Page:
Emirates SkyCargo expanded its pharmaceuticals-handling capacity at Dubai International Airport as it aims to carry more Covid-19 vaccine doses.
The new extension of the airline's fully automated cool room at its dedicated pharmaceuticals facility will provide an additional 2,600 square metres of temperature-controlled environment (2-25 degrees Celsius) for storing and handling vaccines and other pharmaceuticals, Emirates SkyCargo said on Tuesday.
The airline, which so far transported 75 million Covid-19 vaccine doses, aims to carry 100 million doses by the end of June, it said. The new extension can hold an estimated 60 million to 90 million doses of Covid-19 vaccines at any time.
"We anticipate that there will be an increase in demand to transport vaccines to developing nations during the second half of the year," Nabil Sultan, Emirates divisional senior vice president for cargo, said. “Already, we have seen a ramping up of Covid-19 vaccine volumes that were transported over the last few weeks in line with increased manufacturing.”
In January 2020, Emirates SkyCargo partnered with DP World, International Humanitarian City and Dubai Airports to form the Dubai Vaccine Logistics Alliance aimed at rapidly transporting Covid-19 vaccines through Dubai to developing countries. A month later, it signed an agreement with Unicef to expedite the transportation of Covid-19 vaccines under the Covax initiative. Throughout the pandemic, it has also transported thousands of tonnes of other essential medical supplies such as PPE, pharmaceuticals and other equipment on its flights.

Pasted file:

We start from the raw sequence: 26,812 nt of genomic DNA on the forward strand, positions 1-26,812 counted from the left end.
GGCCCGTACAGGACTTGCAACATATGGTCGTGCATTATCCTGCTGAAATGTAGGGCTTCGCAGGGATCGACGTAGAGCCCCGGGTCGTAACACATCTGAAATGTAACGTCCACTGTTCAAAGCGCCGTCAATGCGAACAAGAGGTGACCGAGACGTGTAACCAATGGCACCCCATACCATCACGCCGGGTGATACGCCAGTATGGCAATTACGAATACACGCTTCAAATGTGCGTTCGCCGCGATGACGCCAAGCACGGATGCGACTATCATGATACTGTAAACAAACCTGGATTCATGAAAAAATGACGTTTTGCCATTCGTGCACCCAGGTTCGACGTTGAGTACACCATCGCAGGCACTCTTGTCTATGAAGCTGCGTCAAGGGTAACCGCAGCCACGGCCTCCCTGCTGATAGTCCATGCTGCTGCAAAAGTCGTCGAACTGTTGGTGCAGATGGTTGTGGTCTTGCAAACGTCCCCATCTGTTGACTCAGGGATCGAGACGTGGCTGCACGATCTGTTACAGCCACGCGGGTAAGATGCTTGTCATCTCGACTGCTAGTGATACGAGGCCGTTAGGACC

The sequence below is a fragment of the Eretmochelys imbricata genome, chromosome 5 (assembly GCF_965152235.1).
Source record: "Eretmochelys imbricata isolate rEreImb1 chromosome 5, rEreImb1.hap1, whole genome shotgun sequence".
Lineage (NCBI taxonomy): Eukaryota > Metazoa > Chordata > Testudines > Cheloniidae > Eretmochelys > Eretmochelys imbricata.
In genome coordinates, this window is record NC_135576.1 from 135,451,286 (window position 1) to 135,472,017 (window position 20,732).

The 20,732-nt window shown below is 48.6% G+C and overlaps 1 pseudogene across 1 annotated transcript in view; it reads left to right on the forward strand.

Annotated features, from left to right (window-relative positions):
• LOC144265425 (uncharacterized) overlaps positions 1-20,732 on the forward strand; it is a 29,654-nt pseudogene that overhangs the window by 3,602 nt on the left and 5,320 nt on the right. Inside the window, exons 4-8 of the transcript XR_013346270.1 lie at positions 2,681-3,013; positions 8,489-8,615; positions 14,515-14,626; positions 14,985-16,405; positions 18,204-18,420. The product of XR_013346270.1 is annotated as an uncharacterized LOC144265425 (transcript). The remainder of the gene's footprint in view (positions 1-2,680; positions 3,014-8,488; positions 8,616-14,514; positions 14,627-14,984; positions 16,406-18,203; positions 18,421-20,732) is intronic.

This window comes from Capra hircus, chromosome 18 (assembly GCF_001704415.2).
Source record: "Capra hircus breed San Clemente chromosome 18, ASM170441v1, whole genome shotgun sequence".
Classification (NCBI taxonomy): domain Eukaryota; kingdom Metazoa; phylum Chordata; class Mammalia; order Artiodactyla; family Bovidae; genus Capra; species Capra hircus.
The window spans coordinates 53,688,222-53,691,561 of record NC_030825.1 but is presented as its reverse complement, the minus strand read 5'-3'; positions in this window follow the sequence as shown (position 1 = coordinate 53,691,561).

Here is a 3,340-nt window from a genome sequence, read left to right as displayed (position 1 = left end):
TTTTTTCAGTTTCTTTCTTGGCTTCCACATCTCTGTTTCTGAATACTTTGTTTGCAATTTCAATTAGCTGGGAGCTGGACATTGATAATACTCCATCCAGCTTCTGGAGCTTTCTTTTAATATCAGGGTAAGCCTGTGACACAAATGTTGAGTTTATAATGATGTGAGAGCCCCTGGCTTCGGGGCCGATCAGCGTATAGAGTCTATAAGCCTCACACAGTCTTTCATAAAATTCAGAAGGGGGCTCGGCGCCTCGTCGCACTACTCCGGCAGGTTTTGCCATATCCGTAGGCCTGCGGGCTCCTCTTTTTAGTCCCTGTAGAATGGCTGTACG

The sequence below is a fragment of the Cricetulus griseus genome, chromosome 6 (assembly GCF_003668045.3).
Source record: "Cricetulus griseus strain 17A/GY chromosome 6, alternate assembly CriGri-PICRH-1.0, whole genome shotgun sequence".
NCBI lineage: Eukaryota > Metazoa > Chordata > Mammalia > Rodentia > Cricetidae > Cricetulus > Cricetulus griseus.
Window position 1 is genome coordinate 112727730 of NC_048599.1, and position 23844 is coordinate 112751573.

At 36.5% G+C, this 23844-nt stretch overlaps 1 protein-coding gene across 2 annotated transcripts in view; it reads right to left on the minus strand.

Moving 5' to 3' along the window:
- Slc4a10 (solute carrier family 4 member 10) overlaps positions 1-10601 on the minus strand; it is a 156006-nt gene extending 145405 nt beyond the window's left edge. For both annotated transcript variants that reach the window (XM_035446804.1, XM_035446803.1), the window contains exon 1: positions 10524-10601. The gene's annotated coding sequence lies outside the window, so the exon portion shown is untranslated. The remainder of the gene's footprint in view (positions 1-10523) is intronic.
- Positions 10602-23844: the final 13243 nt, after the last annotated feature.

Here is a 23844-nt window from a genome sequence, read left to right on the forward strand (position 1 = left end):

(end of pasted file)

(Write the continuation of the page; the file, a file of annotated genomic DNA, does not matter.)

Emirates SkyCargo also recently said it would transport urgent Covid-19 relief supplies to India, which has been struggling under the strain of a new virus variant. Under the initiative, it is offering any available cargo capacity on its flights from Dubai to nine destinations in India, free of charge, for NGOs transporting medical and relief items.
The International Air Transport Association (Iata) calculated that the transportation of Covid-19 vaccines to 7.8 billion people around the world will be a mammoth task, requiring the equivalent of 8,000 Boeing 747 freighter aircraft for global distribution, making it the aviation industry's biggest transportation challenge ever.Read the full article